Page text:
How to raise a good sport

Teaching kids the skill of sportsmanship is getting harder in an increasingly competitive world. Spencer Platt/Getty Images

Although we encourage our children to reach for the stars and work toward their dream of becoming professional athletes, the overwhelming majority of parents will not be raising the next Abby Wambach or Mookie Betts. And even if they happen to be one of the statistically few to "go all the way," we have a responsibility to teach them how to be good sports, lest we wish to end up seeing our child's photo splashed across the internet for bad behavior on or off the field. But in an extremely competitive world, how do we avoid being caught up in a culture that values winning above all else?

1. At home, focus on progress, not perfection. As parents, we are understandably proud of our child's accomplishments. But when we fawn over them for winning and only offer consolations after a game loss, we are reinforcing the message that winning is the ultimate goal. Take care to offer praise after a loss for the manner in which your children conducted themselves. Did she pass the ball to a teammate? Tell her you are proud. Did he graciously shake the hands of the opposing team at the end of the game? Congratulate him on good sportsmanship. Our children take their cues from us, and if we reinforce these good behaviors with the same enthusiasm that we exhibit when they win the game, we remind them of the bigger picture.

Conor Porter, a former Villanova soccer player who now coaches youth, offers this advice to parents: "Winning shouldn't even be part of the conversation at an early age. Development is the only yardstick that we should be using," he says. We should be teaching our children to ask themselves how they have improved. "Kids in the 9-12 age groups may be physically ready to compete," he says, "but may not be mentally or emotionally ready to meet the expectations that are placed on them from parents and coaches." Instead of pressuring our children to win, we should be working with them to recognize their own growth versus merely winning.

2. Support your child's coach on the field. When we are on the field watching our children play, it is essential to avoid sideline coaching. Defer to the coach. Instead of interjecting your own instructions in games or training, if you have questions or concerns, bring them to the coach outside of the game or training. "Hearing a parent scream, 'Kick it!' when you as a coach have asked your players not to kick it but to be brave on the ball is very frustrating," Porter says.

3. Support your child's coach off the field. If parents provide a conflicting message at home, your child will become confused and conflicted about which message to accept. "Encouraging your child to have fun, work hard and be respectful their coach and teammates demonstrates incredible support for the coach," Porter says. Even if you happen to have some coaching expertise or knowledge of the sport, showing a united front to your child is essential.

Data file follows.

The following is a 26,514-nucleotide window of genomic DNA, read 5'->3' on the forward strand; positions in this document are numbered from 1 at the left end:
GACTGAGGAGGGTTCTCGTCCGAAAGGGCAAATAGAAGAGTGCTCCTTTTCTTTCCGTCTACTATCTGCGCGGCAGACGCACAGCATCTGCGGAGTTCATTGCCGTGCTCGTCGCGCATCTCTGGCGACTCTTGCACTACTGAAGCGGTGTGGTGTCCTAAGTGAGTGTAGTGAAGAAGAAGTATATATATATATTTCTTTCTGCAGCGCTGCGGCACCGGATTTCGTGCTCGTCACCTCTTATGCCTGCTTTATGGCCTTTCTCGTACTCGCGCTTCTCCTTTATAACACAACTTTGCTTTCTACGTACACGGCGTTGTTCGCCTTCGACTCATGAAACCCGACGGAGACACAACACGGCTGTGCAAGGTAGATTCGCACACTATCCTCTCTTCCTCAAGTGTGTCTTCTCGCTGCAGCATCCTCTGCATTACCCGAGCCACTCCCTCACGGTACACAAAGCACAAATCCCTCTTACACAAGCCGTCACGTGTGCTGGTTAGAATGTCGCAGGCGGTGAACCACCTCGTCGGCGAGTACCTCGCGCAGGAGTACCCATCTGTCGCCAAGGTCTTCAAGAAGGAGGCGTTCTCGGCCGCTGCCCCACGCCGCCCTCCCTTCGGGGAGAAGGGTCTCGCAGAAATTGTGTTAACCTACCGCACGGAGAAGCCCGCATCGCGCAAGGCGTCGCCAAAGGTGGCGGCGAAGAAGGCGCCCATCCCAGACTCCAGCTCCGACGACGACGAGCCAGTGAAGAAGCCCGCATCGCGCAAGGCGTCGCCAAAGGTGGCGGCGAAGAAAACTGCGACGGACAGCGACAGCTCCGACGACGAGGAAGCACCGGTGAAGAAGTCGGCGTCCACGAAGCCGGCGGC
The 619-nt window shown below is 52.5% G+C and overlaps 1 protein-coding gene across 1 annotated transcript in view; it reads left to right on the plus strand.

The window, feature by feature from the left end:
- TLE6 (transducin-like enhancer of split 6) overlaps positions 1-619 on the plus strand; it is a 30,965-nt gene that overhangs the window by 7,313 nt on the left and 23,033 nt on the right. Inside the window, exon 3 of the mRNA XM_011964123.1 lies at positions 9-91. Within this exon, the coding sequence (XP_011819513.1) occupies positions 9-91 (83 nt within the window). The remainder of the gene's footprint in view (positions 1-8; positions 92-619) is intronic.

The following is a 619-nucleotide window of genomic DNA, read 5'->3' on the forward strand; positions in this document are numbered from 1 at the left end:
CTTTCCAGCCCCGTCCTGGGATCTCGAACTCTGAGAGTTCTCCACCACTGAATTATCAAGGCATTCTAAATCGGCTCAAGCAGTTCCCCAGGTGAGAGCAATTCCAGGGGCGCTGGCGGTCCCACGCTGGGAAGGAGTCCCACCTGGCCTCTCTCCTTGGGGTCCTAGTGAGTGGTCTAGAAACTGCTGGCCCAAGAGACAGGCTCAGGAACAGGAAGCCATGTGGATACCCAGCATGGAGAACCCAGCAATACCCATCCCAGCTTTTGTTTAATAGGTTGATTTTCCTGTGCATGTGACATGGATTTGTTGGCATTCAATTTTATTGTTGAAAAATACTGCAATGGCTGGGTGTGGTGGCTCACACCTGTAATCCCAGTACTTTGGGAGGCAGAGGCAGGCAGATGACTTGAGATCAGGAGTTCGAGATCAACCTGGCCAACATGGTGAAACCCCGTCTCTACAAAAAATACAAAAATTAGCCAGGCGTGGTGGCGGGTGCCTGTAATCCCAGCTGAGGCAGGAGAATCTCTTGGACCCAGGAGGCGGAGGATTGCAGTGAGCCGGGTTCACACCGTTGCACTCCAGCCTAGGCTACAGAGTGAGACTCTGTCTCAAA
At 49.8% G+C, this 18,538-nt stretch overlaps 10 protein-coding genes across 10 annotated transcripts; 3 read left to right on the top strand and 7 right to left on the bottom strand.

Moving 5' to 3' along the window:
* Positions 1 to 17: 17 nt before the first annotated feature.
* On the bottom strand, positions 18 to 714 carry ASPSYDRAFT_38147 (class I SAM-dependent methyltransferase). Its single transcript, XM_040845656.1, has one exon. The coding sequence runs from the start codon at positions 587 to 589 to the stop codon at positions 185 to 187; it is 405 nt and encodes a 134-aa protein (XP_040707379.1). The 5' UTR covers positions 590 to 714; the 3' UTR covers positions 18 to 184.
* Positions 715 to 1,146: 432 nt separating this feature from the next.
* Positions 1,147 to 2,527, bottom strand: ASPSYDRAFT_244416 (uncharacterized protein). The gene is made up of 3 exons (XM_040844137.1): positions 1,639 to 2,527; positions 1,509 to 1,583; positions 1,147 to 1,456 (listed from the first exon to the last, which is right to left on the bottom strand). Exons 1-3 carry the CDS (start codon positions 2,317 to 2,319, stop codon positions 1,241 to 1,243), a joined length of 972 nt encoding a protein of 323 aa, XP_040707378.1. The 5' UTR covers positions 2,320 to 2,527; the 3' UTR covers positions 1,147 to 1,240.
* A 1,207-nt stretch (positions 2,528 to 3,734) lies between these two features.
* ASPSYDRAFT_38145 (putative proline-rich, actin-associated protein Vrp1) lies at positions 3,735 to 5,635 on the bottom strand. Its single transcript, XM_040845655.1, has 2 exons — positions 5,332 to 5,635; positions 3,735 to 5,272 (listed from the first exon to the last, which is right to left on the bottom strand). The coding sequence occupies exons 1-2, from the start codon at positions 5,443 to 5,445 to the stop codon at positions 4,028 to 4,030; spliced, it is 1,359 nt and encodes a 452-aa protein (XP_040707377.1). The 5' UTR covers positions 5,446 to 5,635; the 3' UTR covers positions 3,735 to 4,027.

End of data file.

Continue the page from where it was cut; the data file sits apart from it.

4. Encourage your child to speak up. As our children grow, we need to encourage them to handle their own issues apart from us whenever possible. Instead of immediately intervening, encourage your child to approach their coach with any concerns they may have. This will help them become better communicators as well as more confident in their own ability to solve problems. While there may be occasions where parental involvement is warranted, allowing them to address the conflict first reminds them of their own abilities.

5. Know the coaching red flags. There are many different styles of coaching, and not everyone will mesh well with each coach, which is why it is important to find a coach with whom you and your child can work well. There are, however, a number of red flags when it comes to coaching, and should you find yourself in a situation where your child's coach displays any of these, it may be time to find another team. An outstanding coach, according to Porter, "is someone who conducts themselves as a teacher first and a coach second. Nothing positive will come from all the coaching efforts to produce great players if they do not understand how to conduct themselves as successful human beings."

Parents are humans and will inevitably make mistakes, but if we strive to raise good humans first and good players second, our children will benefit from their time in organized sports by more than just athletic prowess.

Jenn Morson (on Twitter @jennmorson) is a writer based in Washington, D.C. Her work appears in The Washington Post, Pacific Standard, Cosmopolitan, among others.